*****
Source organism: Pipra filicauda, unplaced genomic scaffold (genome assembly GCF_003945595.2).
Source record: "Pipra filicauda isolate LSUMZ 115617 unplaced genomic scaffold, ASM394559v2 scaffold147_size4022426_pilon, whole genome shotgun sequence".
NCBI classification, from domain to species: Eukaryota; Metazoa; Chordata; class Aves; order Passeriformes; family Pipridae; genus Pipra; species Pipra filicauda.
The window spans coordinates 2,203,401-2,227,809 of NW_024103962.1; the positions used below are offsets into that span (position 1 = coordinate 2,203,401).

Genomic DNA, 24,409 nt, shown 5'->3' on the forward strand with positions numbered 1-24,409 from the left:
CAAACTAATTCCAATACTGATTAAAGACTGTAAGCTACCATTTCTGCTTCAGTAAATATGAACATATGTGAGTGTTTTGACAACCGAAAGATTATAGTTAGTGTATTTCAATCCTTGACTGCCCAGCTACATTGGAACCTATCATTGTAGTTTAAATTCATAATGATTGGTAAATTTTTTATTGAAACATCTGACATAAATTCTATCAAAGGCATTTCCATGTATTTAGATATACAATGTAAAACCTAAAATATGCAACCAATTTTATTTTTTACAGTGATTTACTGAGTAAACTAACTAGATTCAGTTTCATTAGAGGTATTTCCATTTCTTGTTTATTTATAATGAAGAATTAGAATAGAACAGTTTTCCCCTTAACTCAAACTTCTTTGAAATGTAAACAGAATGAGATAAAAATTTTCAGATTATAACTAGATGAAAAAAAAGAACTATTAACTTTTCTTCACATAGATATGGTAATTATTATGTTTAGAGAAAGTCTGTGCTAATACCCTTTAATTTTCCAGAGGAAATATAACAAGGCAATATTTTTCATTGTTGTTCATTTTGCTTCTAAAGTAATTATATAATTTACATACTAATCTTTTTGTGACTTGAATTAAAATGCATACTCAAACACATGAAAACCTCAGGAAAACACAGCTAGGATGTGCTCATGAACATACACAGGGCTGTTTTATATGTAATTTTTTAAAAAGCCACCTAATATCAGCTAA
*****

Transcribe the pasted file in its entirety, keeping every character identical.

Source organism: Pipra filicauda, unplaced genomic scaffold (genome assembly GCF_003945595.2).
Source record: "Pipra filicauda isolate LSUMZ 115617 unplaced genomic scaffold, ASM394559v2 scaffold147_size4022426_pilon, whole genome shotgun sequence".
NCBI classification, from domain to species: Eukaryota; Metazoa; Chordata; class Aves; order Passeriformes; family Pipridae; genus Pipra; species Pipra filicauda.
The window spans coordinates 2,203,401-2,227,809 of NW_024103962.1; the positions used below are offsets into that span (position 1 = coordinate 2,203,401).

Genomic DNA, 24,409 nt, shown 5'->3' on the forward strand with positions numbered 1-24,409 from the left:
CAAACTAATTCCAATACTGATTAAAGACTGTAAGCTACCATTTCTGCTTCAGTAAATATGAACATATGTGAGTGTTTTGACAACCGAAAGATTATAGTTAGTGTATTTCAATCCTTGACTGCCCAGCTACATTGGAACCTATCATTGTAGTTTAAATTCATAATGATTGGTAAATTTTTTATTGAAACATCTGACATAAATTCTATCAAAGGCATTTCCATGTATTTAGATATACAATGTAAAACCTAAAATATGCAACCAATTTTATTTTTTACAGTGATTTACTGAGTAAACTAACTAGATTCAGTTTCATTAGAGGTATTTCCATTTCTTGTTTATTTATAATGAAGAATTAGAATAGAACAGTTTTCCCCTTAACTCAAACTTCTTTGAAATGTAAACAGAATGAGATAAAAATTTTCAGATTATAACTAGATGAAAAAAAAGAACTATTAACTTTTCTTCACATAGATATGGTAATTATTATGTTTAGAGAAAGTCTGTGCTAATACCCTTTAATTTTCCAGAGGAAATATAACAAGGCAATATTTTTCATTGTTGTTCATTTTGCTTCTAAAGTAATTATATAATTTACATACTAATCTTTTTGTGACTTGAATTAAAATGCATACTCAAACACATGAAAACCTCAGGAAAACACAGCTAGGATGTGCTCATGAACATACACAGGGCTGTTTTATATGTAATTTTTTAAAAAGCCACCTAATATCAGCTAA